Vol 3 Section 0737

1902                                                                            679

“reception,” which said The St. Louis Republic, looked as if “some official dignitary were visiting St. Louis.” Then he went across Fourth Street from the Planters’ to the rooms of the Pilots’ Society. There the river men had gathered in force, and royally they welcomed back a long-lost brother. A short address was made, and a handshake exchanged all around.

Capt. Bixby escorted him to meet the pilots, among whom were Capt. Ed. L. Fulkerson, Capt. Beck Jolly, Joe Carroll, “Commodore Rollingpin” Carter, Capt. Jesse Jameson, Capt. Bill Kelly, Capt. Ed Callahan, Capt. Tony Burback, Capt. Fred Walsh, and Capt. Ed West—nearly all of whom were associated with Sam Clemens on the river forty years ago.

At noon George J. Tansey, President of the Merchant’s Exchange, escorted Mark Twain to the exchange where he was introduced to many, and where he made a short address. He said that the sudden call upon him had found him without a text upon which to base his remarks. Of Mr. Tansey’s introductory words Mark Twain said:


“It is very embarrassing to listen to personal compliments, but doubly embarrassing when the recipient of them feels that they are deserved. Mr. Tansey said very many nice things about me, but there are many other things which he might have said, but which, no doubt, slipped his mind.”

After lunching at the Planter’s Mark Twain took a cab for Union Station, where he departed for Hannibal, his boyhood home. He looked forward with much interest to his two or three days’ stay in Hannibal, and hoped there to meet many other old friends, and perhaps seek out the localities which are the setting for much of “Huckleberry Finn.”

Asked before leaving what he thought of St. Louis, he replied that it was like coming to a strange American city.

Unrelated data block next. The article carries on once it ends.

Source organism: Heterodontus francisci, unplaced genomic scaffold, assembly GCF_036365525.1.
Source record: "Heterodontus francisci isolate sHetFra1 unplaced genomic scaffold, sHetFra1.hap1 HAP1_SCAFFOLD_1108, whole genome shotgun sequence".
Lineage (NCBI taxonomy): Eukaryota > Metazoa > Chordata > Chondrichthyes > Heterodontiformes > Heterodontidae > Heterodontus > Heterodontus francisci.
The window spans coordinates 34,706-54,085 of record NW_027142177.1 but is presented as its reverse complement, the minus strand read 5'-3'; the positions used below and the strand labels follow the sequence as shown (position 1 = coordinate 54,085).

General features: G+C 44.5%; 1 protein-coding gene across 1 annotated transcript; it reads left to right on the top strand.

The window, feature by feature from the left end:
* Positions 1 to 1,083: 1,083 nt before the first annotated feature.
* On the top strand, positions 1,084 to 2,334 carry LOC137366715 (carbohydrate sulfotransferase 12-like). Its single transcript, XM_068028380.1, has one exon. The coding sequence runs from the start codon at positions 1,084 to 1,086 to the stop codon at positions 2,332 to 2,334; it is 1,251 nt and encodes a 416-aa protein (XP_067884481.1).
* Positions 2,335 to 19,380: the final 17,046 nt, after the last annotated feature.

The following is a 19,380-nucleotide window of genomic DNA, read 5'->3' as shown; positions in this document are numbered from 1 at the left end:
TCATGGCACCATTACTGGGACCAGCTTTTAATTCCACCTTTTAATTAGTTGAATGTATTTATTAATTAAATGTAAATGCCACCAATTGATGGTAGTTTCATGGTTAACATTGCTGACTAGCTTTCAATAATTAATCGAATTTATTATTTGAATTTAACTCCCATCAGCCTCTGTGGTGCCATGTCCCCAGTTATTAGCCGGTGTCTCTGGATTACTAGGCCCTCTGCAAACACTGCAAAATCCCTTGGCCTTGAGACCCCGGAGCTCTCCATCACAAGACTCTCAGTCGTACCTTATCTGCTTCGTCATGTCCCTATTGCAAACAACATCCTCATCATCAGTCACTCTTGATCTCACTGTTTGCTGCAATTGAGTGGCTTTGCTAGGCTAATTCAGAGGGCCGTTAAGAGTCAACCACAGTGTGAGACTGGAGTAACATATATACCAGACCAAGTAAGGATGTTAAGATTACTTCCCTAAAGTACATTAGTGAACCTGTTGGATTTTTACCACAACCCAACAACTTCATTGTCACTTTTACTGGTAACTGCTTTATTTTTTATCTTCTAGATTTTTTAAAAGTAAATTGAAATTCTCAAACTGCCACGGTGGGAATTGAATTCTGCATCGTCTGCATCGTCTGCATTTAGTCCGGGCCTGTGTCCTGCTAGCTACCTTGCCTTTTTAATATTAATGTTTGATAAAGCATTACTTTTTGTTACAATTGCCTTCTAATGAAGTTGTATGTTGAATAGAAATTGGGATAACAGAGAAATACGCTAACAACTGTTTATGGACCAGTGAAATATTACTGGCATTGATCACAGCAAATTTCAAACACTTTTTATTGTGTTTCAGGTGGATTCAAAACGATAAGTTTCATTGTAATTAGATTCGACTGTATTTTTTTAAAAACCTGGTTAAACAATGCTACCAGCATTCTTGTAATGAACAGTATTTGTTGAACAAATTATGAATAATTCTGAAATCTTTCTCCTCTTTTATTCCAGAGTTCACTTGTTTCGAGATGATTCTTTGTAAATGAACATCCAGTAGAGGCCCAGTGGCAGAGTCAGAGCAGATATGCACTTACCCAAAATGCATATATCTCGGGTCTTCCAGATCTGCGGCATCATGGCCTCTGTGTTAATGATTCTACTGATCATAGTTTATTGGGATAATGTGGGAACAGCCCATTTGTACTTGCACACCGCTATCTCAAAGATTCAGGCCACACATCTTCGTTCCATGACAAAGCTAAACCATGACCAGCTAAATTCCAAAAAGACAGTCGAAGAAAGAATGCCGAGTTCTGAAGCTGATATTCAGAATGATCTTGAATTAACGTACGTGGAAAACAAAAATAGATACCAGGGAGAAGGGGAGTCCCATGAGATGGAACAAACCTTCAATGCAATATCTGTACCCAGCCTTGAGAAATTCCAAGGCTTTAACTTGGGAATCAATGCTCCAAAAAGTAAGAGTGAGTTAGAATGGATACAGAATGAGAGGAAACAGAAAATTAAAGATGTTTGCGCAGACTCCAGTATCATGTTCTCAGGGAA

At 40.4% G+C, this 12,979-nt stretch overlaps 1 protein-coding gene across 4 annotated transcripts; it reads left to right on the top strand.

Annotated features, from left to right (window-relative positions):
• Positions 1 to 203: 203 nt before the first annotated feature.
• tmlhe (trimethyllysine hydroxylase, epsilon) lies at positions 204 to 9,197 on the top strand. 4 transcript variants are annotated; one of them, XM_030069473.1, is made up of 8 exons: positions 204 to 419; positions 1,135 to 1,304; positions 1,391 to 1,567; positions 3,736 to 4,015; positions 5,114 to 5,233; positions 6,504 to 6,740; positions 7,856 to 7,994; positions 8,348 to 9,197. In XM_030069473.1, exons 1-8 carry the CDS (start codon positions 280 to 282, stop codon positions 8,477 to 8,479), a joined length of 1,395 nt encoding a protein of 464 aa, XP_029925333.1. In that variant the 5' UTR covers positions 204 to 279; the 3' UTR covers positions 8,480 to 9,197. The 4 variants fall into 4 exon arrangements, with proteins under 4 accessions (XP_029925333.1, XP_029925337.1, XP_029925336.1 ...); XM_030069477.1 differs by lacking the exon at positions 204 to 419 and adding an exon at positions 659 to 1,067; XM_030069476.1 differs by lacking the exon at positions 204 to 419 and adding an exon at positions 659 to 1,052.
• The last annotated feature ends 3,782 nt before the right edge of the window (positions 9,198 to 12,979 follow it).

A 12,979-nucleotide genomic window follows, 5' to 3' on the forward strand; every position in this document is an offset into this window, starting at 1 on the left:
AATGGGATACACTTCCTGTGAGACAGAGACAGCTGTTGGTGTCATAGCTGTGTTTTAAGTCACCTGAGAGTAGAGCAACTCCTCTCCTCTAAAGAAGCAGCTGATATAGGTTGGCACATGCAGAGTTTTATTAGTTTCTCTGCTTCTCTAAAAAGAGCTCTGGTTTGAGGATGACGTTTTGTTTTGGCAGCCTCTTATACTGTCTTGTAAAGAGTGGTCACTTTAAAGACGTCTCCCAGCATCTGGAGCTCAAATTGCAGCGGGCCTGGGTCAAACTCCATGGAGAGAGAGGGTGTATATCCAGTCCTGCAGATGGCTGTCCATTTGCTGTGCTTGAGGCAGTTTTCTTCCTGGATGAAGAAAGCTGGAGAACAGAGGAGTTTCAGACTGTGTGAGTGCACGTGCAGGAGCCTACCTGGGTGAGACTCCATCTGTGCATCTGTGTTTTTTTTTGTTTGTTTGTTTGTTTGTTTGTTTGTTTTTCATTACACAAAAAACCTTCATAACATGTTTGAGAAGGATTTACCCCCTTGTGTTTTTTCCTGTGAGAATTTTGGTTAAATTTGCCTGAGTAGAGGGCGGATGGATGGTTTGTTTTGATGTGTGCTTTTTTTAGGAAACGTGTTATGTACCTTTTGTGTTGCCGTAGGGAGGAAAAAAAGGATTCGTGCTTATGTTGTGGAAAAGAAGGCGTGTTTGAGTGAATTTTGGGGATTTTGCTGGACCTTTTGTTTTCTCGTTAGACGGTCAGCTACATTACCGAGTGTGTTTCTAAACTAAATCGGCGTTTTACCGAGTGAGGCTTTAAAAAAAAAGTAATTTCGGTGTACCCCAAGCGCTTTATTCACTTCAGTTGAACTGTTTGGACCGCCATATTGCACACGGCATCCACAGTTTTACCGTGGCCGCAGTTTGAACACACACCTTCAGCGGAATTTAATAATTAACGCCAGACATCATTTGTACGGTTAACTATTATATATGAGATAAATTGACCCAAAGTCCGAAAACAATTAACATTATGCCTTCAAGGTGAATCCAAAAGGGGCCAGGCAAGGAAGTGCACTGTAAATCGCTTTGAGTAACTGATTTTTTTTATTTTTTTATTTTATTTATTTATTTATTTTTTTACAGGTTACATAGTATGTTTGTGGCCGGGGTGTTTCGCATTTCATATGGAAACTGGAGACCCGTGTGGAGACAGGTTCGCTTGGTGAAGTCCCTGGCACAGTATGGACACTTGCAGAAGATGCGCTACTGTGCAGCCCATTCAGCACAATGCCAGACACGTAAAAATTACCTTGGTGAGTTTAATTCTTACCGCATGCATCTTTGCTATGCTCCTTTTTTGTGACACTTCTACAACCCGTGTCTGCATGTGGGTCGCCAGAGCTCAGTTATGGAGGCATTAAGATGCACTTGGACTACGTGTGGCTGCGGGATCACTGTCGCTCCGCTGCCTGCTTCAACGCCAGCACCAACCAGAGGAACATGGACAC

“Everything is changed,” said he. “The high massive building have made quite a different place of it. When I was here last, in ‘84, there were still some vestiges of the city which I knew before the war. These are now gone.”

As his train sped along the elevated tracks and the broad river came within view, he gazed upon it pensively. Asked what he thought of it now, he replied:

“It’s very natural; it’s the same river.” [Editorial emphasis.]

The St. Louis Post-Dispatch, p. 1-2, ran “Mark Twain Here as St. Louis’ Guest for the First Time since 1861” [MTCI 418-25].

Before leaving St. Louis for Hannibal, Sam met Jim Reagan [ca. July to Frazer]. Note: Powers mistakenly claims the 100-mile side trip to Hannibal was “an impulsive decision, and a self-conscious one” [MT A Life 611], but Sam planned the side trip at least a week before, as is clearly shown in his letter to cousin Dr. James Ross Clemens of May 23. See entry.

May 30 FridayIt was a full first day In Hannibal, Mo. Sam gave an autograph to Minnie Dawson. Sometime during his stay in Hannibal (May 30 to June 9) he also gave an autograph on St. Louis Country Club letterhead in Clayton, Mo. to Sophie Sloan. Sam stayed up till after midnite into May 31, when he wrote Livy about the day .

       awoke at 8 this morning; got a hot bath; shaved; put on a fresh white shirt & the lightest gray suit; breakfasted; went & stood in the door of the old house I lived in when I whitewashed the fence 53 years ago; was photographed, with a crowd looking on.

Then drove with Mrs. Garth & her daughter to the Cemetery &  visited the graves of my people. Back to the hotel by 12. 30; rested till 2. 15 & was driven to the Presbyterian Church & sat on the platform 3½ hours listening to Decoration-Day addresses; made a speech myself.

SLC used mourning border for most letters from Susy’s death on, then from Livy’s death on.